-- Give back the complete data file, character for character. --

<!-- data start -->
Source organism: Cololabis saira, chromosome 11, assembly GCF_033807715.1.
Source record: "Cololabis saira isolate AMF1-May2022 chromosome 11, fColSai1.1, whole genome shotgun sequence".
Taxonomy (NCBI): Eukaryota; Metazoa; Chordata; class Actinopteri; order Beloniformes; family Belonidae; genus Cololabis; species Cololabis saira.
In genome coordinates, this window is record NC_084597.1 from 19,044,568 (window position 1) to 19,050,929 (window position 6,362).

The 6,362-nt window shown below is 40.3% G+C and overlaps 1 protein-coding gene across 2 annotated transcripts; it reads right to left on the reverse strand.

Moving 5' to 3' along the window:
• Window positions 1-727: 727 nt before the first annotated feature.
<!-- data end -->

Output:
Source organism: Cololabis saira, chromosome 11, assembly GCF_033807715.1.
Source record: "Cololabis saira isolate AMF1-May2022 chromosome 11, fColSai1.1, whole genome shotgun sequence".
Taxonomy (NCBI): Eukaryota; Metazoa; Chordata; class Actinopteri; order Beloniformes; family Belonidae; genus Cololabis; species Cololabis saira.
In genome coordinates, this window is record NC_084597.1 from 19,044,568 (window position 1) to 19,050,929 (window position 6,362).

The 6,362-nt window shown below is 40.3% G+C and overlaps 1 protein-coding gene across 2 annotated transcripts; it reads right to left on the reverse strand.

Moving 5' to 3' along the window:
• Window positions 1-727: 727 nt before the first annotated feature.